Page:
Maybe I say this as personal defense, but I think this premise might be useful to many parents, but not to parents with children with special needs. Adaptation is a fundamental key, to forget our preconceived ideas. To learn and built again all what is needed. Maybe what it is hard to learn is when is it worth it to make the effort to “fit” in traditional structures and when the best benefit is out there.  The problem is that all that is not traditional is more work for us.
This is why probably my friends, also  mothers of  SN children,  emphasized that sentence “it’s easier to keep on with a routine, even though is painful, than to change and adapt oneself”. Sure  it’s easier, to change and adapt seems like a colossal work when we think all that involves changing and adapting.But it is easier when we don’t feel we are alone…

Maybe the keyl is to pick our battles. We can’t fight them all… Some things shouldn’t changed in order tokeep some sanity. We can accept some things as they are and adapt them just a little. Some things are easier to change, but others we must change them and adapt radically.  Even though it seems impossible, we’ll do it because it is our responsibility and we want to give the best to our children. We must change and adapt.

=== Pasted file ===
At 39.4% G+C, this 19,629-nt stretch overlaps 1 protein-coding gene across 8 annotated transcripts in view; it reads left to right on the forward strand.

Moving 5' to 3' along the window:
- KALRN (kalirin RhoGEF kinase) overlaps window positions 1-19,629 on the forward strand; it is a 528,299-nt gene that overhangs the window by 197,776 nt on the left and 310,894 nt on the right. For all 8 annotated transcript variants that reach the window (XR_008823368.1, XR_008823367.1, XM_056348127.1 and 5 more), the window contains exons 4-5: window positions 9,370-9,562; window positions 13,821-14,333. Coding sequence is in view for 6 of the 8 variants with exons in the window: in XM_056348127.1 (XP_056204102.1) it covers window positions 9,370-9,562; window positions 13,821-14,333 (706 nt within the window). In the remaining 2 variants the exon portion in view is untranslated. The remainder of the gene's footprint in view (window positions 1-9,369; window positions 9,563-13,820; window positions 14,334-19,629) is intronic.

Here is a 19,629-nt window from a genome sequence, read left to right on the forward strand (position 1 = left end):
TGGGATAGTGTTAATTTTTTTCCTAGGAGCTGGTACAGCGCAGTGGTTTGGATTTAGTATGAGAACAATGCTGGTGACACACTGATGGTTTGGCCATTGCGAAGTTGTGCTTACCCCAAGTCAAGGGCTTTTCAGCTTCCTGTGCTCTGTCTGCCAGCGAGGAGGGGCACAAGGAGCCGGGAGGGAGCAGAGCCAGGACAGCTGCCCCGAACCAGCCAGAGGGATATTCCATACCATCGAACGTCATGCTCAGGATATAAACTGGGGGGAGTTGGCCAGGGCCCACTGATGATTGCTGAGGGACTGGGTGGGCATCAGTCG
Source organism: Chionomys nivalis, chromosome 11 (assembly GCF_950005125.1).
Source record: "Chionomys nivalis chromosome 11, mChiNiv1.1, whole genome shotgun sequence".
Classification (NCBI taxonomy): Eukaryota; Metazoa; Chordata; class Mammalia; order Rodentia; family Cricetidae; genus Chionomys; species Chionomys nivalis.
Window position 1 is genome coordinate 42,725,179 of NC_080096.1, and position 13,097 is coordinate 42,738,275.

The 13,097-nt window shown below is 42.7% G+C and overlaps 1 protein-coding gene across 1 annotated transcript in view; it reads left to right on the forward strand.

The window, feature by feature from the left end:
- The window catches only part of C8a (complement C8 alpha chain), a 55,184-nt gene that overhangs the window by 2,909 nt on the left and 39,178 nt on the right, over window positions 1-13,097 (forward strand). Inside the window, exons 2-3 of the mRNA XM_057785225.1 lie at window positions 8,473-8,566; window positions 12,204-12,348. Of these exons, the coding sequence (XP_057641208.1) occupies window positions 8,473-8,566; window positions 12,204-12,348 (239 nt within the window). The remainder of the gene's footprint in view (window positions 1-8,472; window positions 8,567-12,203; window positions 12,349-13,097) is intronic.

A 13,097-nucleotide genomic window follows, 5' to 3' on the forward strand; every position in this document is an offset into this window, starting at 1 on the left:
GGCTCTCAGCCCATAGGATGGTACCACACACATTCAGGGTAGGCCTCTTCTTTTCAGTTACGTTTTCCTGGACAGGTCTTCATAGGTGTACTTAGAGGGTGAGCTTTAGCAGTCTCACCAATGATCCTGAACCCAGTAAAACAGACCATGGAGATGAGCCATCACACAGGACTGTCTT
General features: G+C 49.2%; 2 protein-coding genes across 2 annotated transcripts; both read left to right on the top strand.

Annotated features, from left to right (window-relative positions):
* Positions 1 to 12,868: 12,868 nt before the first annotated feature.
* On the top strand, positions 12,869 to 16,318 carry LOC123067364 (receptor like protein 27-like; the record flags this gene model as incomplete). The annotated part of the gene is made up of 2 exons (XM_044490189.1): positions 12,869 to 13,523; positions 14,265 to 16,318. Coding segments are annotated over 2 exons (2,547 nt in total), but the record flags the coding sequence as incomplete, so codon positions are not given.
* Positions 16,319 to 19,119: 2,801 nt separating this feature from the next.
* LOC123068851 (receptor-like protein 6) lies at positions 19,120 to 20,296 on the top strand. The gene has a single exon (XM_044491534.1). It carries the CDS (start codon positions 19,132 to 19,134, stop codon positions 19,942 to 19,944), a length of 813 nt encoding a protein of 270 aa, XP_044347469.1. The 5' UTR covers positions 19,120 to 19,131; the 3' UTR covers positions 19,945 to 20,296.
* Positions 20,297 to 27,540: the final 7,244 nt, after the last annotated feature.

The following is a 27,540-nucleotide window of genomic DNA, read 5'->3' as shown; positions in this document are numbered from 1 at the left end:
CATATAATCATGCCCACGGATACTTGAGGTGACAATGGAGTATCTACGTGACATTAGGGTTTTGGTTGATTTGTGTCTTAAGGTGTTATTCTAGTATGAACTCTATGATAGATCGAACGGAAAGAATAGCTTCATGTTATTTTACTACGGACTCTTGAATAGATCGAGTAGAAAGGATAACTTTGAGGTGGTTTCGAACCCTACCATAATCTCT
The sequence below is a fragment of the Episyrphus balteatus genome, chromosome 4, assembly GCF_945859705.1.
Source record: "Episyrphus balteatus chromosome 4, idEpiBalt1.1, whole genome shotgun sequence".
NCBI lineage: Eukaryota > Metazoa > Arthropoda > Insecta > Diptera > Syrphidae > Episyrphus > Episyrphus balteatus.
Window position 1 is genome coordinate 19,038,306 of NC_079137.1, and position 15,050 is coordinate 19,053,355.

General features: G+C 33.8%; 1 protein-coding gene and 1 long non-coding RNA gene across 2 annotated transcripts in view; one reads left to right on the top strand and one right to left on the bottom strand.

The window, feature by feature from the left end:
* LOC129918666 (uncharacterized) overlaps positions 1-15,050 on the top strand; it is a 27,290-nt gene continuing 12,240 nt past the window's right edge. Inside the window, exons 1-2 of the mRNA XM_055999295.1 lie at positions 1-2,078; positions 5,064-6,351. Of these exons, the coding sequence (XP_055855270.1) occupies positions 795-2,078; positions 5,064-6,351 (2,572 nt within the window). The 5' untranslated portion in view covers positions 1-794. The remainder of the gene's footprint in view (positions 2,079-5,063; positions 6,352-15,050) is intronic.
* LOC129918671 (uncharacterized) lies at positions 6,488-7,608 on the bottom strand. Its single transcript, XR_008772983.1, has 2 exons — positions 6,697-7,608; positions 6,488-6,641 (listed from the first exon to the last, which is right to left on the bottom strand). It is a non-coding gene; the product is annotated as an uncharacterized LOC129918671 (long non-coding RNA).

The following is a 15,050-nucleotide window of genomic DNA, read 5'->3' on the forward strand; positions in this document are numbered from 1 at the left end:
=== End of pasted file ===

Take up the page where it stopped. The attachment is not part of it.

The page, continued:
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Grateful

Picture of the two of us

Me and my daughter in a beautiful picture :)

Lately, in the blogosphere, several mothers of children with disability had reflected on the feelings that the disability of their children make them feel. It surprises me that most of them are still hurt by this, no matter if their child is little or big, or if he or she has a few or a lot of limitations, some say openly that their lives would be easier if their children would not be with them. They talk about abortion, euthanasia.
It stunts me a lot. I used to think that most of us, after a while, got over this that it was only a matter of respect everyone’s times in order to overcome the grief. However there are many factors and experiences that have an influence in each family…